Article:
Saturday, April 18, 2009


I know that many people are annoyed by dog-eared books, and it's considered rude to do this to books which are not your own. But for myself, I don't mind. I less than don't mind; a dog-eared page to me is a sign of a treasure-hunt. Much of the time dog-earing is done only to hold the place for a page, but I always wonder - is it for some other reason? Was there a great line on this page? Especially if the dog-ear is not on the upper right side. Particularly if it's the bottom of the page.

So without further ado here are a couple of the memorable moments I deem most notable from books 5 and 6 of the Lord of the Rings. Otherwise known as The Return of the King!

The first one comes when Sam and Frodo are in the land of Mordor, and the darkness increases moment by moment as they come closer to the fire and the end of their barely conceivable mission. Sam sees a white star twinkle. The beauty of it smote his heart, as he looked up out of the forsaken land, and hope returned to him. For like a shaft, clear and cold, the thought pierced him that in the end the Shadow was only a small and passing thing: there was light and high beauty forever beyond its reach. I can see a direct corelation to some of the things we see here on earth and the way I view goodness and God's love. It's something that only seems a twinkle at times. But it can't be winked out by something like hunger, family heartache, or war. Massive problems, yes, but bad as they are, there remains light.

And the second one comes after the ring has perished in the fire and Sam and Frodo are being honored by all the warriors. Sam had dreamed often of the idea that someday songs would be sung about the war of the Ring and their part in it. But I don't think ever thought it truly would happen for his ears to hear! When Sam heard that he laughed aloud for sheer delight, and he stood up and cried: "O great glory and splendour! And all my wishes have come true!" And he wept. And all the host laughed and wept, and in the midst of their merriment and tears the clear voice of the minstrel rose like silver and gold, and all men were hushed. And he sang to them...until their hearts, wounded with sweet words, overflowed, and their joy was like swords, and they passed in thought out to regions where pain and delight flow together and tears are the very wine of blessedness. What an idea. I know lots of people have said it before, but the thoght of pain and delight flowing together and the tears that come are blessed. There's sadness, yes, but great joy. I'll just leave it at that.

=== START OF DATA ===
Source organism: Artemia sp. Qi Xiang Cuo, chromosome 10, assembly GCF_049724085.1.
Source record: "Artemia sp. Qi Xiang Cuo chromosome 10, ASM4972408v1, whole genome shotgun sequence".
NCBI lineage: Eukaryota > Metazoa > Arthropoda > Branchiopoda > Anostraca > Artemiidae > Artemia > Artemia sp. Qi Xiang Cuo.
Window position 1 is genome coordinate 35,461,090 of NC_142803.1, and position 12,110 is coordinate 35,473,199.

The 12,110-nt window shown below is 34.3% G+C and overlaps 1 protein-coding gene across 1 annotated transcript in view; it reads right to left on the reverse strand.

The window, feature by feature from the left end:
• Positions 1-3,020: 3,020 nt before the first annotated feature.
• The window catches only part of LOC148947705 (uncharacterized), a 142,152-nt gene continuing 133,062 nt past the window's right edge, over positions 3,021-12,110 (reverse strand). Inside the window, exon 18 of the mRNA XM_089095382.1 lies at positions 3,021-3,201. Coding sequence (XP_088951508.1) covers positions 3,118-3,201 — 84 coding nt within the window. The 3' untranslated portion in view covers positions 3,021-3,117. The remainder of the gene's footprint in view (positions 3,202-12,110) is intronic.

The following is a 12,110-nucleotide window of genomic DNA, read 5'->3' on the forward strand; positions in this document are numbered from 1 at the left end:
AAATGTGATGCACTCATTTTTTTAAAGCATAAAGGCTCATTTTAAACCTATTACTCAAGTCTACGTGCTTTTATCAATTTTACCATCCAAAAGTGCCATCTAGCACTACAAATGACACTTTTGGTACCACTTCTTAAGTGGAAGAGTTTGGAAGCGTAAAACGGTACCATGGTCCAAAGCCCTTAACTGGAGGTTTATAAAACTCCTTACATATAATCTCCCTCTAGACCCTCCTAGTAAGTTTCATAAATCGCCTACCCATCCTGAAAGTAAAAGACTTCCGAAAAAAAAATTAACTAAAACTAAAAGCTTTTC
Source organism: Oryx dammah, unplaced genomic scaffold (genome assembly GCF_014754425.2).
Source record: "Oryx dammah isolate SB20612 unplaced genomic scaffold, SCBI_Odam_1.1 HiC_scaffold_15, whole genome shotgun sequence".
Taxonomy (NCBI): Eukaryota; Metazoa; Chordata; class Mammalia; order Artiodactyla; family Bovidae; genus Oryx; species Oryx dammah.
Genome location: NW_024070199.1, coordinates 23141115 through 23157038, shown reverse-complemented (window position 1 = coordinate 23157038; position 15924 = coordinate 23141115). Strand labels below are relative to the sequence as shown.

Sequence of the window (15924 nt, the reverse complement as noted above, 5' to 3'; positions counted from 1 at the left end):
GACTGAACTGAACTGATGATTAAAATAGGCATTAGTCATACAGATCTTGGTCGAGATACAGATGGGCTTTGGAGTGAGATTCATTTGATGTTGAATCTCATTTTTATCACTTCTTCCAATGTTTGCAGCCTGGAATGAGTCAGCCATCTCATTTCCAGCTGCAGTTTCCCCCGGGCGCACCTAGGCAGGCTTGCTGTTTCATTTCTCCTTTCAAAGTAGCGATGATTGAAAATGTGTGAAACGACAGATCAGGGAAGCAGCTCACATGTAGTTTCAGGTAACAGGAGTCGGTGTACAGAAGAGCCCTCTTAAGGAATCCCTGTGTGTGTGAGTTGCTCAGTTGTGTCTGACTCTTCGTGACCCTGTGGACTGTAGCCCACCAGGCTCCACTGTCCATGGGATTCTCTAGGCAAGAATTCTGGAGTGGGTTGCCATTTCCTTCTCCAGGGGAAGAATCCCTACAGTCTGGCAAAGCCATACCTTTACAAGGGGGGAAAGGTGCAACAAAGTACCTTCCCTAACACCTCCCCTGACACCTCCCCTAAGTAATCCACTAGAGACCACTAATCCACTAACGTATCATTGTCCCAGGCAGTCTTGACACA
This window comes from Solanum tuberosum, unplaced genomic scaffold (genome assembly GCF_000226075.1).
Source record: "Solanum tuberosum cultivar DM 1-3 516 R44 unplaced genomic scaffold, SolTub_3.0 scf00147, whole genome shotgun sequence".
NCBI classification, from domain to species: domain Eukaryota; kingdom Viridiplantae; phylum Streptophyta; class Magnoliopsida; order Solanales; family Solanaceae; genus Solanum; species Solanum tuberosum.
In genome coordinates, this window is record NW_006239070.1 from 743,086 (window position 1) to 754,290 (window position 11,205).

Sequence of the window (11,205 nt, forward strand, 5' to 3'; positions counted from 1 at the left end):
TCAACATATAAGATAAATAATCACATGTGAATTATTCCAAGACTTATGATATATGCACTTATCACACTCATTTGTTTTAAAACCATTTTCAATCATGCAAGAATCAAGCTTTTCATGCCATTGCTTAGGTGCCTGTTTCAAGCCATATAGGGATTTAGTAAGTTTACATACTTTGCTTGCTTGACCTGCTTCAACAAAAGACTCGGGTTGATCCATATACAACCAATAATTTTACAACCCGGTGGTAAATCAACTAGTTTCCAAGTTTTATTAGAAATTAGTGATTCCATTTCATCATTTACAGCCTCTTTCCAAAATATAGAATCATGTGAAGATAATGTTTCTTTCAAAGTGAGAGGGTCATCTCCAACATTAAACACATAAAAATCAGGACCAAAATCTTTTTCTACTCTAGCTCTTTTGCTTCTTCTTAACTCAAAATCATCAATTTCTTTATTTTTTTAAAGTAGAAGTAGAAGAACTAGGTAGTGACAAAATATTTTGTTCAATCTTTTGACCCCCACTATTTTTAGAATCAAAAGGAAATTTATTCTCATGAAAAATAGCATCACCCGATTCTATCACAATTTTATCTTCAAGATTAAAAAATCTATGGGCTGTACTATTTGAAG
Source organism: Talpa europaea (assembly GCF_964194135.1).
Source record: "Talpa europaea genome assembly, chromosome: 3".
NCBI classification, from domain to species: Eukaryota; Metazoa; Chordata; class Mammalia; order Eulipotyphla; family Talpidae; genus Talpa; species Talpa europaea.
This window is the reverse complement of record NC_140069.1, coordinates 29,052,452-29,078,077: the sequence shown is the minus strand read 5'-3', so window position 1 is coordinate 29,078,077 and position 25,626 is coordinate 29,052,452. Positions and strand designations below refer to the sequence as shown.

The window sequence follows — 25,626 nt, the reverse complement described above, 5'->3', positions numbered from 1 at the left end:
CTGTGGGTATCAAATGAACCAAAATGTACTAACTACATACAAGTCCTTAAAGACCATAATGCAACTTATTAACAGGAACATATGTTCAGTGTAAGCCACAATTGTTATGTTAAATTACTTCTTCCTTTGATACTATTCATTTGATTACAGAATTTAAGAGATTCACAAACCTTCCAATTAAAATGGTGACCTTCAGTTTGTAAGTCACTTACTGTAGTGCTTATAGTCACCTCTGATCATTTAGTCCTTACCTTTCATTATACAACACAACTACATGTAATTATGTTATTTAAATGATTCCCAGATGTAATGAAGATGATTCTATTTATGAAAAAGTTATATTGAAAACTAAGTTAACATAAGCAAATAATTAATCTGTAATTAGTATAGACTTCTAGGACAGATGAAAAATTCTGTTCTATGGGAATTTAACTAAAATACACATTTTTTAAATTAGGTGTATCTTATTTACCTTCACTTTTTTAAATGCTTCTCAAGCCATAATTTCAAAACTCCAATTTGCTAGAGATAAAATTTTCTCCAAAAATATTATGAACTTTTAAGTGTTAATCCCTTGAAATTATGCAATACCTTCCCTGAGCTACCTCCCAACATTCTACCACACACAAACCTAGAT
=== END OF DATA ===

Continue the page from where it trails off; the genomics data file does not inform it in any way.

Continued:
Oh. And the confession? I sometimes dog-ear particularly splendid passages of library books.

I think it's okay, though, because I pay for the library to buy lots of books with my overdue fines!

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